Skip to main content
main-content
Top

Tip

Swipe om te navigeren naar een ander artikel

Gepubliceerd in: Quality of Life Research 7/2018

22-03-2018

Do country-specific preference weights matter in the choice of mapping algorithms? The case of mapping the Diabetes-39 onto eight country-specific EQ-5D-5L value sets

Auteurs: Admassu N. Lamu, Gang Chen, Thor Gamst-Klaussen, Jan Abel Olsen

Gepubliceerd in: Quality of Life Research | Uitgave 7/2018

Log in om toegang te krijgen
share
DELEN

Deel dit onderdeel of sectie (kopieer de link)

  • Optie A:
    Klik op de rechtermuisknop op de link en selecteer de optie “linkadres kopiëren”
  • Optie B:
    Deel de link per e-mail

Abstract

Purpose

To develop mapping algorithms that transform Diabetes-39 (D-39) scores onto EQ-5D-5L utility values for each of eight recently published country-specific EQ-5D-5L value sets, and to compare mapping functions across the EQ-5D-5L value sets.

Methods

Data include 924 individuals with self-reported diabetes from six countries. The D-39 dimensions, age and gender were used as potential predictors for EQ-5D-5L utilities, which were scored using value sets from eight countries (England, Netherland, Spain, Canada, Uruguay, China, Japan and Korea). Ordinary least squares, generalised linear model, beta binomial regression, fractional regression, MM estimation and censored least absolute deviation were used to estimate the mapping algorithms. The optimal algorithm for each country-specific value set was primarily selected based on normalised root mean square error (NRMSE), normalised mean absolute error (NMAE) and adjusted-r2. Cross-validation with fivefold approach was conducted to test the generalizability of each model.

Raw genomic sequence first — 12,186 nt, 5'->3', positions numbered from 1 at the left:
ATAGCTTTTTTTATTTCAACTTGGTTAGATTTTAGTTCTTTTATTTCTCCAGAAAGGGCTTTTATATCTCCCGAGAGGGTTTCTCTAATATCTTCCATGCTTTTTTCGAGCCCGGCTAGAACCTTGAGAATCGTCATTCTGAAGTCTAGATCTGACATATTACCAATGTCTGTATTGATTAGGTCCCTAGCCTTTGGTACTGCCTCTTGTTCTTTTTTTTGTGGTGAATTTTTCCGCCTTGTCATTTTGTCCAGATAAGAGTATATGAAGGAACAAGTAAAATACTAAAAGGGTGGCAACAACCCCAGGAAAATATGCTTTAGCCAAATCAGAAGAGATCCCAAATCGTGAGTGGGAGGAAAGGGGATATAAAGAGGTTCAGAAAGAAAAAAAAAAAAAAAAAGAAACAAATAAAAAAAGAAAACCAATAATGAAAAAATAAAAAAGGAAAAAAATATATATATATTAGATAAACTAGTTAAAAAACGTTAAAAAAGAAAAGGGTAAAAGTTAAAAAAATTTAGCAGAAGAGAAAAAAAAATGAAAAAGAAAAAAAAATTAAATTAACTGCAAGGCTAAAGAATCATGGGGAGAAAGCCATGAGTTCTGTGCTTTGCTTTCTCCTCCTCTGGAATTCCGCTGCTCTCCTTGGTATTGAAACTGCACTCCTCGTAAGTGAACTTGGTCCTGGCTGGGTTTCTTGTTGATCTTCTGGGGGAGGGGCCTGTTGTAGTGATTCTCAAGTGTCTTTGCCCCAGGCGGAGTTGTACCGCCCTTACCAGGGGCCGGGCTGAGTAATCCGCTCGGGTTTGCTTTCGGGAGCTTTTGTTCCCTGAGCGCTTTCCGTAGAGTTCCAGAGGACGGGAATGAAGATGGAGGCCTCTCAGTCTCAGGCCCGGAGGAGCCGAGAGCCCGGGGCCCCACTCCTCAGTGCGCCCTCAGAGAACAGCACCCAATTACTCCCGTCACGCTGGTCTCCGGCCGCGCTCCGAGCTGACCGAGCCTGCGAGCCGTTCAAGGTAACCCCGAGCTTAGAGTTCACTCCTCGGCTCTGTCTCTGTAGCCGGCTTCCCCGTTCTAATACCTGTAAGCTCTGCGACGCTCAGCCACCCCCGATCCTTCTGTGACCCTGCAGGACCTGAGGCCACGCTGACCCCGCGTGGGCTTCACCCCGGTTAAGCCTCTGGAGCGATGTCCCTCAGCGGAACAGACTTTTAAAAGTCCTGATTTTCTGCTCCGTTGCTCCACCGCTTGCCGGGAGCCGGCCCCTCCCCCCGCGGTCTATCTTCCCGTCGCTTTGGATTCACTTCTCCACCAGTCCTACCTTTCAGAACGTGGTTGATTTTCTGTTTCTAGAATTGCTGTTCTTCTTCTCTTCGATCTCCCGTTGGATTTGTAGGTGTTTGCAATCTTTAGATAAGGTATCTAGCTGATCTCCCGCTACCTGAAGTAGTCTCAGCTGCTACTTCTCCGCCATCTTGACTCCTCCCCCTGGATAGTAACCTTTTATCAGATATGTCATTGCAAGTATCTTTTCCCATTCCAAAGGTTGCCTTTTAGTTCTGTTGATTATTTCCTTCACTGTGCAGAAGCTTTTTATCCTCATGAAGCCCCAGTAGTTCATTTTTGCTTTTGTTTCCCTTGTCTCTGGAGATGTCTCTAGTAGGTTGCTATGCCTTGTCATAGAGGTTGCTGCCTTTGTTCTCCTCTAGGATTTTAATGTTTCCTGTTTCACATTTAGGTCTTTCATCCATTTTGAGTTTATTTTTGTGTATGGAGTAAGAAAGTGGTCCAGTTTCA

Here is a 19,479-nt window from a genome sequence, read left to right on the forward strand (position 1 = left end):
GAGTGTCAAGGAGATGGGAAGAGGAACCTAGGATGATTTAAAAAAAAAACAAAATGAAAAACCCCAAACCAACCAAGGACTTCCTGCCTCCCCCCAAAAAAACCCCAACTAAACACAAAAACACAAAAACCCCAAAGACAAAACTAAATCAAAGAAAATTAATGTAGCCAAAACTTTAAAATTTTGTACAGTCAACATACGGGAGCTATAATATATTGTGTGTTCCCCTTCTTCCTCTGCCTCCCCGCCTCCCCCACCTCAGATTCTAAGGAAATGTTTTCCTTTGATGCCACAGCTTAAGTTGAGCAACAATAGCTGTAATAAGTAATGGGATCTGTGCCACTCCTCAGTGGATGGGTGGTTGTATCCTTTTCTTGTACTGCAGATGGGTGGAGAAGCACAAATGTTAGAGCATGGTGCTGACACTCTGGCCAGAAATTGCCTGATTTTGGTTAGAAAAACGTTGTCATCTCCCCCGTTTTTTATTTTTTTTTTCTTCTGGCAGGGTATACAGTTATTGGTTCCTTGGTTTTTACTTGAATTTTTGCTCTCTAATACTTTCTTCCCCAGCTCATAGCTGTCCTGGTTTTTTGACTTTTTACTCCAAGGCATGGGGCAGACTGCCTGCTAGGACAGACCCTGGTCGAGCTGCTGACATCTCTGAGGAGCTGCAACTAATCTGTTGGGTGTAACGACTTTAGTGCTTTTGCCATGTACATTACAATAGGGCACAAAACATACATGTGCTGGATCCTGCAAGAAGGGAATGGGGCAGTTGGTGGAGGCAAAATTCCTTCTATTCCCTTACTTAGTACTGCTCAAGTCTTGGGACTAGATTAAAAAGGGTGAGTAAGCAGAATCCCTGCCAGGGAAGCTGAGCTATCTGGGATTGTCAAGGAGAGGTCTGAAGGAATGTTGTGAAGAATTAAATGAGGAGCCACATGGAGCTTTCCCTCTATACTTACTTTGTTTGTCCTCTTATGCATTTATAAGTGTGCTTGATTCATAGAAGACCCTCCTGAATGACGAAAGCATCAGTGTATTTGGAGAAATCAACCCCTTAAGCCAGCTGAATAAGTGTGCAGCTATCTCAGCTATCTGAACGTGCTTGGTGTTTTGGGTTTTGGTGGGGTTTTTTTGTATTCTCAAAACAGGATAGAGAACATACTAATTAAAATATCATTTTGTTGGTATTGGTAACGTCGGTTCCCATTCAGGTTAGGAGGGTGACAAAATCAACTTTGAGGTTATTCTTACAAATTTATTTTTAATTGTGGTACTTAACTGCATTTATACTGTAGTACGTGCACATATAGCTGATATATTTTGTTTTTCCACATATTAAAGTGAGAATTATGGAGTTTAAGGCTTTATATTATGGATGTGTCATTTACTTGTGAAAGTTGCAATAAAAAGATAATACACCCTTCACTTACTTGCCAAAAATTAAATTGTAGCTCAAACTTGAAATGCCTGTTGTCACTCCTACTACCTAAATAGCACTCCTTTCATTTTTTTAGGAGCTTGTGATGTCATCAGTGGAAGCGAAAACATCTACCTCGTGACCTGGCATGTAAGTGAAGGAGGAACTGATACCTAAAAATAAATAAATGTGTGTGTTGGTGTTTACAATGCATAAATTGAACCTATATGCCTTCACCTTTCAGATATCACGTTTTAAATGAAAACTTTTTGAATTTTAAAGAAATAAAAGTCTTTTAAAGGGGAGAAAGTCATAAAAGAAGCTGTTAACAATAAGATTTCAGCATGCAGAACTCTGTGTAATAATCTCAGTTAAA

Results

The fractional regression model with loglog as a link function consistently performed best in all country-specific value sets. For instance, the NRMSE (0.1282) and NMAE (0.0914) were the lowest, while adjusted-r2 was the highest (52.5%) when the English value set was considered. Among D-39 dimensions, the energy and mobility was the only one that was consistently significant for all models.

Conclusions

The D-39 can be mapped onto the EQ-5D-5L utilities with good predictive accuracy. The fractional regression model, which is appropriate for handling bounded outcomes, outperformed other candidate methods in all country-specific value sets. However, the regression coefficients differed reflecting preference heterogeneity across countries.
Bijlagen
Alleen toegankelijk voor geautoriseerde gebruikers
Voetnoten
1
For example, the transformed score for energy and mobility (EM) domain is calculated by subtracting the sum of reverse-coded responses across all 15 items (say, X) from its minimum score (15) and divided by the range (maximum (105) minus minimum scores). That is, the algorithm for computing the EM score is: (X-15)/(105-15).
 
2